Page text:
Well folks, another season of NCDA Dodgeball has come and gone. Another year of this amazing thing we call college dodgeball.
Nationals 2017, hosted by University of Kentucky, was one of the best final tournaments in our league’s history. Listed below are some initial takeaways that I had (starting with the top finishing teams, and wandering around from there). Also here are the results from the tournament: Continue reading “Nationals 2017 Review”
So I heard the NCDA had a tournament this weekend. I also heard that Grand Valley won… again. I can’t say that is a surprising result to hear, but congratulations to the Lakers… again. That being said, there are a few other takeaways we can gather from this weekend. Here’s my take from everything I heard and saw from this year in the NCDA: Continue reading “Outside Reaction to Nationals”
LEXINGTON – Seaton Center,“Court 2” presented by SAVAGE Apparel, Nationals 2017: GVSU def CMU 2-1 in the 2017 Championship Match.
Grand Valley State University Club Dodgeball is the National Champion for the 2017 college dodgeball season. At the conclusion of the 57 match event, the Director of Nationals, Colin Hiatt [UK, #44-C], along with the rest of the National Collegiate Dodgeball Association Executive Board, presented the Championship trophy to Brandon Meisel, GV Captain on Sunday afternoon.
The 2017 Season included 286 ranked matches and 304 events, with 32 participating Member Teams. The NCDA has 836 registered members across 27 States as of 2017-04-11.
This is GVSU’s fifth consecutive National title, in addition to being their ninth National title overall. This was the 13th National Championship for Collegiate Dodgeball competition; the NCDA was founded April 9th, 2005.
GVSU was the top rated team (56.623) going into Nationals, and was seeded #1 in the Tournament Bracket with a 57.213. They finish the 2017 Season with 29 wins and 3 losses, including going 4-2 in overtime. Defeating #2 ranked CMU in the 2017 Championship, they also finish the season with the current highest Gonzalez rating of all time, 59.240. The past record (58.206) was set by GV at the end of the 2016 Season.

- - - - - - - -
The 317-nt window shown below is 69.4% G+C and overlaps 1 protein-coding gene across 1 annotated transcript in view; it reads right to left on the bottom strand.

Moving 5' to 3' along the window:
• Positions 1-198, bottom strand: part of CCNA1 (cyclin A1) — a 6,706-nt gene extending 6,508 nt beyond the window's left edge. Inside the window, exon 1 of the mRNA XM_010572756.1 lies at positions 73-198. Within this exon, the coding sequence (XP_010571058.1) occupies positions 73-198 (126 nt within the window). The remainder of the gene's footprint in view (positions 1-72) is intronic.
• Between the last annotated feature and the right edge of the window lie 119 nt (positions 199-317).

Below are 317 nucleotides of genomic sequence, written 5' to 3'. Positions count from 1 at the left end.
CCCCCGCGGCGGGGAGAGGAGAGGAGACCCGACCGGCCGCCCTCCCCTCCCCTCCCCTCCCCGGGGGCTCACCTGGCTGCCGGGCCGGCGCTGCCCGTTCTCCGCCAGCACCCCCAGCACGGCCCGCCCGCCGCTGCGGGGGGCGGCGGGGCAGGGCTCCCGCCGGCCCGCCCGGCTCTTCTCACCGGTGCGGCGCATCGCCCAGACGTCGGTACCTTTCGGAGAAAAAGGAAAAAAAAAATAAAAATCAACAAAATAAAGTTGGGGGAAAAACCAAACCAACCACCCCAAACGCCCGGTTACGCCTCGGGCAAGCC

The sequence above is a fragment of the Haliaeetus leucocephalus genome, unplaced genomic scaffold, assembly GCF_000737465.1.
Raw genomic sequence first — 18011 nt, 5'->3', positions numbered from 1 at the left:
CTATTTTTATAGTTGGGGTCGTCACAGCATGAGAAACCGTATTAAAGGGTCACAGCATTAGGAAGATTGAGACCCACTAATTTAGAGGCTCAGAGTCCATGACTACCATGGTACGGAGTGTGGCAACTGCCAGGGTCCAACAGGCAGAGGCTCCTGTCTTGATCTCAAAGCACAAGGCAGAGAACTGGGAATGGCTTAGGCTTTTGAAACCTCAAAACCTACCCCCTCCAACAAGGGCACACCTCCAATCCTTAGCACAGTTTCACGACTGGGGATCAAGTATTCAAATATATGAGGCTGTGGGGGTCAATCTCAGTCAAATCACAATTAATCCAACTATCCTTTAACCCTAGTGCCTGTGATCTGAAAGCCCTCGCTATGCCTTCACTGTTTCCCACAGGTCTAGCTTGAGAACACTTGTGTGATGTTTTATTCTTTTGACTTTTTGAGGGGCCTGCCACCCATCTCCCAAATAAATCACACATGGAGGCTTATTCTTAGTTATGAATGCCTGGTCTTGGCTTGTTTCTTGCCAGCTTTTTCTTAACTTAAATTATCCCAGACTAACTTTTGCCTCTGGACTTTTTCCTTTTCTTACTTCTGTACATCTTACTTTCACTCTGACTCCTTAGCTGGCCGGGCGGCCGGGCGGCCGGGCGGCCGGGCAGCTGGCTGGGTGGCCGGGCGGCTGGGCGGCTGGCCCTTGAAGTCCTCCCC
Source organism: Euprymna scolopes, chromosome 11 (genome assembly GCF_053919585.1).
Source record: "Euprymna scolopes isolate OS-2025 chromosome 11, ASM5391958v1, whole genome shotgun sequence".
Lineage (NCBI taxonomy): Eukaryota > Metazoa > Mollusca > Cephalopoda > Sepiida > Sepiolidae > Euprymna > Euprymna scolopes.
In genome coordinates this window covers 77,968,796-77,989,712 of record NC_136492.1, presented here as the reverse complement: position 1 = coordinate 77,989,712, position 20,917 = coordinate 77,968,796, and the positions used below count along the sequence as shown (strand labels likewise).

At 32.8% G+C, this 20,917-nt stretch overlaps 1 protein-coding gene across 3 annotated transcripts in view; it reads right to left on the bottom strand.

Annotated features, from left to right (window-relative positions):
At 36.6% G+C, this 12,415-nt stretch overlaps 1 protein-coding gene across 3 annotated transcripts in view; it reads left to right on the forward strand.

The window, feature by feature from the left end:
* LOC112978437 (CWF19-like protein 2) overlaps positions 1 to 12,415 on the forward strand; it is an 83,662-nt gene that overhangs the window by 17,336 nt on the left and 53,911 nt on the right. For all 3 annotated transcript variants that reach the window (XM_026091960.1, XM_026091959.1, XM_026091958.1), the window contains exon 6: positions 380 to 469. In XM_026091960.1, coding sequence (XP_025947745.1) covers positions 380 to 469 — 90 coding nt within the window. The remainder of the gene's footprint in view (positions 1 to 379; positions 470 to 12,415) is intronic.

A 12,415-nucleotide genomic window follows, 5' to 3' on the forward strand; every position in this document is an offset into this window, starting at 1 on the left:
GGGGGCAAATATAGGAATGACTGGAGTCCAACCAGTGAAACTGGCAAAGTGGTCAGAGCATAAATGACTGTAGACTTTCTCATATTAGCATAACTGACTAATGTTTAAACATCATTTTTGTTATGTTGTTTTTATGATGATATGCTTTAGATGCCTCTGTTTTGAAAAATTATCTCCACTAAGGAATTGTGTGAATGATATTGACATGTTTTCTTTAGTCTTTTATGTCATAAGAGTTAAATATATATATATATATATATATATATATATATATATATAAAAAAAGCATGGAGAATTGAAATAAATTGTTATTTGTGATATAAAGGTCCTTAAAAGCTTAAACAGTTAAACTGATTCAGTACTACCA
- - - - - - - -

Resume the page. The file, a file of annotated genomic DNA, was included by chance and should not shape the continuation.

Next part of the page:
Felix Perrone – League President Mike McNicholas – League Treasurer Zigmas Maloni – Director of Officiating (and Records) Kevin Bailey – Chief of Content Jacob Leski – Director of League Expansion & Retention Colin Hiatt – Director of Nationals 2017
Read the Rulebook. Understand the Officiating Manual. Be good people.
Please dress the part. Gray or black is a nice neutral color that most teams don’t wear.
Head Referees, Assistant Referees, and also Shot Clock Timekeepers have the power to call the game. If you see a person is clearly out, and another Official didn’t call it, don’t be afraid to call them out.
The 2017 Aleks Bomis Alumni/Staff Game will be first thing Sunday.
For all of Saturday, matches will be 40 minutes. 20 minute halves.
Here we have a very long table for Day 1 of Nationals 2017. We will be playing 35 matches on Saturday. For many long reasons, the following table includes the pre-Nationals ratings for each exchange. The ratings are not updated round to round like they would be in reality.
For example, NSULA’s pre-rating is 40.640 and is for each of their matches. In reality their first match vs OSU will naturally raise or lower their rating, which in turn will affect the exchange against their second opponent, DePaul.
I guess to summarize, the purpose of this is to show you a close, potential weight each match has on each team’s rating. Exchanges are doubled for Nationals, so an even match will have an Exchange around 2. Most matches will fall within 0-2, while upset exchanges will be 2-4. Continue reading “Gonzalez Exchanges for Nationals 2017”
With Nationals around the corner also comes one of the fan favorite events, the All-Star Game presented by SAVAGE Apparel Co. This year the game will be larger than ever before, both figuratively, and quite literally. As Colin mentioned in his article, there are definitely members of each team that don’t get selected who are more than worthy of being called All-Stars for their team. As such, I wanted to take the time as well to highlight some of the East Coast players that I believe could be All-East Coast athletes from this season. This is not organized in any type of first team or top-15 group, but just giving recognition to players who have worked hard and performed well all season.
No this was not Co-authored by Colin O’Brien, it was however inspired by him.
Rule proposal: The game is played in two 20 minute halves. Each half will only end with a point being scored. If there are less than 4 minutes left in the first half, the half will be called and the time will be rolled onto the second half. If a point is started, play will continue past the 20 minute time limit until a point is scored. If the winning team is up by 2 or more points in the second half the game will end with the time limit.
Reasoning: This rule encourages teams to play to eliminate the opposing team. Currently the team that scores the first point is able to sit back and stall the game out in order to win.